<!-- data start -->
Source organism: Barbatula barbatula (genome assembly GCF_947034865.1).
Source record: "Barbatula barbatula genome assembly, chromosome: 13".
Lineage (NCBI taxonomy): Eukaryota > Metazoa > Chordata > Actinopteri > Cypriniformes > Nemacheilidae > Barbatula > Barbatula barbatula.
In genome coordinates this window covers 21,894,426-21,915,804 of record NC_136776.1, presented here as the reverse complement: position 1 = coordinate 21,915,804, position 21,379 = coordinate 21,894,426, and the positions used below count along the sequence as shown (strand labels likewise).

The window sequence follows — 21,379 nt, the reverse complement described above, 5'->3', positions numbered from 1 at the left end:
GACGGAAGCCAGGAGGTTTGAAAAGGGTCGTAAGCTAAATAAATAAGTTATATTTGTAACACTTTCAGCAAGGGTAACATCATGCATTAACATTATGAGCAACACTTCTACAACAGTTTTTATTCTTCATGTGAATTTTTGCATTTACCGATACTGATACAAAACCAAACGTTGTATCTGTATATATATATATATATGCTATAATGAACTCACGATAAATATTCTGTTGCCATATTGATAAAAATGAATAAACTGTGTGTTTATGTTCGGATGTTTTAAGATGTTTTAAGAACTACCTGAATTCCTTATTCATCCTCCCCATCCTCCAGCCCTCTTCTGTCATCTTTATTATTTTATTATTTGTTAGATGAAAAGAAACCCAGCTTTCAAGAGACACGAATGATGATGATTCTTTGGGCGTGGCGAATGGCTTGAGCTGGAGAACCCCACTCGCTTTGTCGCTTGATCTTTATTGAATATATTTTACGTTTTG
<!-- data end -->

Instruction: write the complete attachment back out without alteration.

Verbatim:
Source organism: Barbatula barbatula (genome assembly GCF_947034865.1).
Source record: "Barbatula barbatula genome assembly, chromosome: 13".
Lineage (NCBI taxonomy): Eukaryota > Metazoa > Chordata > Actinopteri > Cypriniformes > Nemacheilidae > Barbatula > Barbatula barbatula.
In genome coordinates this window covers 21,894,426-21,915,804 of record NC_136776.1, presented here as the reverse complement: position 1 = coordinate 21,915,804, position 21,379 = coordinate 21,894,426, and the positions used below count along the sequence as shown (strand labels likewise).

The window sequence follows — 21,379 nt, the reverse complement described above, 5'->3', positions numbered from 1 at the left end:
GACGGAAGCCAGGAGGTTTGAAAAGGGTCGTAAGCTAAATAAATAAGTTATATTTGTAACACTTTCAGCAAGGGTAACATCATGCATTAACATTATGAGCAACACTTCTACAACAGTTTTTATTCTTCATGTGAATTTTTGCATTTACCGATACTGATACAAAACCAAACGTTGTATCTGTATATATATATATATATGCTATAATGAACTCACGATAAATATTCTGTTGCCATATTGATAAAAATGAATAAACTGTGTGTTTATGTTCGGATGTTTTAAGATGTTTTAAGAACTACCTGAATTCCTTATTCATCCTCCCCATCCTCCAGCCCTCTTCTGTCATCTTTATTATTTTATTATTTGTTAGATGAAAAGAAACCCAGCTTTCAAGAGACACGAATGATGATGATTCTTTGGGCGTGGCGAATGGCTTGAGCTGGAGAACCCCACTCGCTTTGTCGCTTGATCTTTATTGAATATATTTTACGTTTTG